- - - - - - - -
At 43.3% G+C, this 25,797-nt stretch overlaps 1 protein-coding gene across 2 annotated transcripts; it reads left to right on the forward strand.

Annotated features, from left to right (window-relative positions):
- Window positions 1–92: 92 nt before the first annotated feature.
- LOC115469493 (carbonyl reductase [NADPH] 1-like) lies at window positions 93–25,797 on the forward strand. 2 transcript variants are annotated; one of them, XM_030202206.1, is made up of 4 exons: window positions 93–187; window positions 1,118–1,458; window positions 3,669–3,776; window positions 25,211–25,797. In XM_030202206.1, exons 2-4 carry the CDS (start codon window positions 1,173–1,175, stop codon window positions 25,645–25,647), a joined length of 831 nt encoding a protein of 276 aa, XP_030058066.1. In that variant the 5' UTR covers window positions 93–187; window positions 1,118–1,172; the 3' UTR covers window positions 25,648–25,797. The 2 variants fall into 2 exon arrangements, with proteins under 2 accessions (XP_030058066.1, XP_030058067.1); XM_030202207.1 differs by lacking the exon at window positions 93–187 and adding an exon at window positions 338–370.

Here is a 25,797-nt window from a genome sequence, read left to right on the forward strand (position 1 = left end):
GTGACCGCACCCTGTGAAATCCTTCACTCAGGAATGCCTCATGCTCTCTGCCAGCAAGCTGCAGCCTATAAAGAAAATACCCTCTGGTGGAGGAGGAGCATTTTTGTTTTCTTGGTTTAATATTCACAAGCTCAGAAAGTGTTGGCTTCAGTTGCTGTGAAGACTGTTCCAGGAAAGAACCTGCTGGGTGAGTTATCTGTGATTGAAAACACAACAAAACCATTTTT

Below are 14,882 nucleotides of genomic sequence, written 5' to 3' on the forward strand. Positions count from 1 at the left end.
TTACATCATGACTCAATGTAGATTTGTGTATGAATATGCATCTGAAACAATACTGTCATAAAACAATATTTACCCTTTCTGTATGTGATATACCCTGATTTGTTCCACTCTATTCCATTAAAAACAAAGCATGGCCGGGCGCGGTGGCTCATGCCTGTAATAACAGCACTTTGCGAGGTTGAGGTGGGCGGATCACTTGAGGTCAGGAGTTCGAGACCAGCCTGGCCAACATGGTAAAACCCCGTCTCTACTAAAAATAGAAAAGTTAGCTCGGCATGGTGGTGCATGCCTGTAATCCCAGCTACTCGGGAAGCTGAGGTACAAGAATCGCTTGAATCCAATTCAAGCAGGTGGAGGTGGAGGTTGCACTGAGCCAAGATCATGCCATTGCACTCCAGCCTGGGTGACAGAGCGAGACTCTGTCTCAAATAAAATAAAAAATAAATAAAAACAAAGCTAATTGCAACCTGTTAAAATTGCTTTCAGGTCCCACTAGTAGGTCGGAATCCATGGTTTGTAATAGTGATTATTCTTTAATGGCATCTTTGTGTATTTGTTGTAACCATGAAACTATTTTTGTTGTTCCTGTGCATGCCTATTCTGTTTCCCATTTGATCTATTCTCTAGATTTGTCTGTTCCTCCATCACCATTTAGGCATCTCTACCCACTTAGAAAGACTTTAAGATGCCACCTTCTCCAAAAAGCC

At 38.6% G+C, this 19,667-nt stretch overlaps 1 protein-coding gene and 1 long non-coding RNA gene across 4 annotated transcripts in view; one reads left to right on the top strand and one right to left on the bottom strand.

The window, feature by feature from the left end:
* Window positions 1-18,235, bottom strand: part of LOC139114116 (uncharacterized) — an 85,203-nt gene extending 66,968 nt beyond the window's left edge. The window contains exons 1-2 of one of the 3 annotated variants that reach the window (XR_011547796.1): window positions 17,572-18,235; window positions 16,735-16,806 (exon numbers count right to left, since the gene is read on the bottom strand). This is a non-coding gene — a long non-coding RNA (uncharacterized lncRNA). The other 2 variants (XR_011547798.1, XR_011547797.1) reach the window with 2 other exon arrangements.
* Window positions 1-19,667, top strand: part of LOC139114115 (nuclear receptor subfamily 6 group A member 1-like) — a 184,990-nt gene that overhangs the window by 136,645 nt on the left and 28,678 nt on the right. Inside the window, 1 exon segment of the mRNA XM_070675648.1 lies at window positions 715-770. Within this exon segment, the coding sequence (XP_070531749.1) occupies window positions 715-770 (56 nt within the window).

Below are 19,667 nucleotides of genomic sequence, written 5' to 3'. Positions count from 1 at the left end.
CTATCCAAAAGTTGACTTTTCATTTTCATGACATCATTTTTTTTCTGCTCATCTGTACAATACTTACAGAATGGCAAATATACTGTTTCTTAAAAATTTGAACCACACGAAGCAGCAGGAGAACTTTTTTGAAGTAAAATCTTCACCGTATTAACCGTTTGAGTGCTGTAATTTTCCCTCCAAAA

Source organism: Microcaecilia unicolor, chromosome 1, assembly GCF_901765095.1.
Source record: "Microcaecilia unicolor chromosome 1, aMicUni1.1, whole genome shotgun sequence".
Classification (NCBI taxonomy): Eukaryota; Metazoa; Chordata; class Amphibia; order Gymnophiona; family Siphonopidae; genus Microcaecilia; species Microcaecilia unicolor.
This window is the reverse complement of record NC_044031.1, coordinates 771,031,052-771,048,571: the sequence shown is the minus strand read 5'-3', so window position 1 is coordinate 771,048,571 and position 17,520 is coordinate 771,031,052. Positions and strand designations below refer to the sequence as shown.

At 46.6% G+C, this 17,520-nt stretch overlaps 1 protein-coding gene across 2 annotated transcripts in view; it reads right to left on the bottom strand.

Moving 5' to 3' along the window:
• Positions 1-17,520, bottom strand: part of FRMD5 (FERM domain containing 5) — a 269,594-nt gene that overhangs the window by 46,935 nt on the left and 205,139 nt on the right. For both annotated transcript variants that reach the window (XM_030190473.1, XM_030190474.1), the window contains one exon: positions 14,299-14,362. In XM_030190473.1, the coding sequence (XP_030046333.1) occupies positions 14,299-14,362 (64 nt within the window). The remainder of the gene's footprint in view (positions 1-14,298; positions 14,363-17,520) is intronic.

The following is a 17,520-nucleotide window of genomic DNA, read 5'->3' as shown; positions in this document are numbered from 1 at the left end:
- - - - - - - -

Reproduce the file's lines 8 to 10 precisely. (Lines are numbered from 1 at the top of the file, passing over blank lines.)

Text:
TTACATCATGACTCAATGTAGATTTGTGTATGAATATGCATCTGAAACAATACTGTCATAAAACAATATTTACCCTTTCTGTATGTGATATACCCTGATTTGTTCCACTCTATTCCATTAAAAACAAAGCATGGCCGGGCGCGGTGGCTCATGCCTGTAATAACAGCACTTTGCGAGGTTGAGGTGGGCGGATCACTTGAGGTCAGGAGTTCGAGACCAGCCTGGCCAACATGGTAAAACCCCGTCTCTACTAAAAATAGAAAAGTTAGCTCGGCATGGTGGTGCATGCCTGTAATCCCAGCTACTCGGGAAGCTGAGGTACAAGAATCGCTTGAATCCAATTCAAGCAGGTGGAGGTGGAGGTTGCACTGAGCCAAGATCATGCCATTGCACTCCAGCCTGGGTGACAGAGCGAGACTCTGTCTCAAATAAAATAAAAAATAAATAAAAACAAAGCTAATTGCAACCTGTTAAAATTGCTTTCAGGTCCCACTAGTAGGTCGGAATCCATGGTTTGTAATAGTGATTATTCTTTAATGGCATCTTTGTGTATTTGTTGTAACCATGAAACTATTTTTGTTGTTCCTGTGCATGCCTATTCTGTTTCCCATTTGATCTATTCTCTAGATTTGTCTGTTCCTCCATCACCATTTAGGCATCTCTACCCACTTAGAAAGACTTTAAGATGCCACCTTCTCCAAAAAGCC

At 38.6% G+C, this 19,667-nt stretch overlaps 1 protein-coding gene and 1 long non-coding RNA gene across 4 annotated transcripts in view; one reads left to right on the top strand and one right to left on the bottom strand.

The window, feature by feature from the left end: